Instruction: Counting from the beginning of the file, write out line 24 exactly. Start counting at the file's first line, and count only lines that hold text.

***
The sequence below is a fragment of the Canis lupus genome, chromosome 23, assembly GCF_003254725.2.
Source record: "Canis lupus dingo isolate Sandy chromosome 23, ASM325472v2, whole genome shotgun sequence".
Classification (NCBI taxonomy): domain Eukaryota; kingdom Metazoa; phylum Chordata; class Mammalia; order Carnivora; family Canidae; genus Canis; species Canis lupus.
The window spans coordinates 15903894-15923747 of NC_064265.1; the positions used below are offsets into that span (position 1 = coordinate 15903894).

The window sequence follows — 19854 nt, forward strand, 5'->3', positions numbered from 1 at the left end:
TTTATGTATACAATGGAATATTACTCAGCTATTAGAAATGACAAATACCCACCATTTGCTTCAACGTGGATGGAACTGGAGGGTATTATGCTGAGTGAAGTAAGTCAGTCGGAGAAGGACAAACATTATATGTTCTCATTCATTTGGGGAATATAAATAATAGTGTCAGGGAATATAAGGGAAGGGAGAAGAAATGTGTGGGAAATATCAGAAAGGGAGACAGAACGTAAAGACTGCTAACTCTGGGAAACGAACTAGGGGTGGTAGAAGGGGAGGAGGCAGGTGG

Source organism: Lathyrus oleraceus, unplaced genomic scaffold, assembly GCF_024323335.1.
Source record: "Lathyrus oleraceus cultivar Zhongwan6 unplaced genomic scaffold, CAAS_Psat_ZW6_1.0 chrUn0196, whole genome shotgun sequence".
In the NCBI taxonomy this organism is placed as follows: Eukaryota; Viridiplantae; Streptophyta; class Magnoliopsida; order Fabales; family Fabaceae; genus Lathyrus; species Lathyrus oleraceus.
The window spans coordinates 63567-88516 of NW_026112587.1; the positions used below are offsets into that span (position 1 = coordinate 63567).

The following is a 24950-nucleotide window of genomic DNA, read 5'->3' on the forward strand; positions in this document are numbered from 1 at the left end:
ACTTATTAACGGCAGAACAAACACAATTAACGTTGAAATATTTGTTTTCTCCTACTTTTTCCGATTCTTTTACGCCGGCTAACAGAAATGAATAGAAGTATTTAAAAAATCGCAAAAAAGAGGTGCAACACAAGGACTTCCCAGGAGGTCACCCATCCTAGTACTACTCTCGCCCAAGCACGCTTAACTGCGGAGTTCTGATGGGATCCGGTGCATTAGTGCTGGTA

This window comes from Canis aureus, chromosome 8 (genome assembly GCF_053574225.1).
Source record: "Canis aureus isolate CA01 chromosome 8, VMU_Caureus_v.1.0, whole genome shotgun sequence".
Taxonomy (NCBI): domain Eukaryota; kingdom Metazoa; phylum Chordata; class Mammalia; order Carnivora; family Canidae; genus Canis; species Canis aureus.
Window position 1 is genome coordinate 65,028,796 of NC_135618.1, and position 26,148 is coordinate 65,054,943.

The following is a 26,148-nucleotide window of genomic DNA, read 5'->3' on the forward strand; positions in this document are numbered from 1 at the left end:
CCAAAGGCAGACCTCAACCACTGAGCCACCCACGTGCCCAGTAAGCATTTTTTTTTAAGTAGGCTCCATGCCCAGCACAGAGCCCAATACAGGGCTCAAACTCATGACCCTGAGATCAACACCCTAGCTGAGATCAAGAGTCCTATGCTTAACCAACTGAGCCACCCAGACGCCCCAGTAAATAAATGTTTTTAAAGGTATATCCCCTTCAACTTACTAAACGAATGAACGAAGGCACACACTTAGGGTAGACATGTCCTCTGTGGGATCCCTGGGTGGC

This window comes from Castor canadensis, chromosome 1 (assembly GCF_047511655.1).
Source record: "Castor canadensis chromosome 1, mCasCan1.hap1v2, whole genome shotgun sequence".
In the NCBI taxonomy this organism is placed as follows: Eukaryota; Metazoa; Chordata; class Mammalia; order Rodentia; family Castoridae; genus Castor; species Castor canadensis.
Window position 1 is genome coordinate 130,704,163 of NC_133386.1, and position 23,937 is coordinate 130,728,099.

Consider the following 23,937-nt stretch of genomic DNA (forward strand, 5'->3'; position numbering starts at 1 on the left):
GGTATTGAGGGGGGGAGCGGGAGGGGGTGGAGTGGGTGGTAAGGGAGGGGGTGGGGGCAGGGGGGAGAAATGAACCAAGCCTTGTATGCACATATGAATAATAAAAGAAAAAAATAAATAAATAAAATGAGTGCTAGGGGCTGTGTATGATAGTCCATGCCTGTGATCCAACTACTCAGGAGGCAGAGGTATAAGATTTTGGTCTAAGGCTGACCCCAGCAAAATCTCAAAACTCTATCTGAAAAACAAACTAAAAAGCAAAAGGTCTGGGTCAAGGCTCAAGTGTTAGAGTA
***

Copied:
GGTATTGAGGGGGGGAGCGGGAGGGGGTGGAGTGGGTGGTAAGGGAGGGGGTGGGGGCAGGGGGGAGAAATGAACCAAGCCTTGTATGCACATATGAATAATAAAAGAAAAAAATAAATAAATAAAATGAGTGCTAGGGGCTGTGTATGATAGTCCATGCCTGTGATCCAACTACTCAGGAGGCAGAGGTATAAGATTTTGGTCTAAGGCTGACCCCAGCAAAATCTCAAAACTCTATCTGAAAAACAAACTAAAAAGCAAAAGGTCTGGGTCAAGGCTCAAGTGTTAGAGTA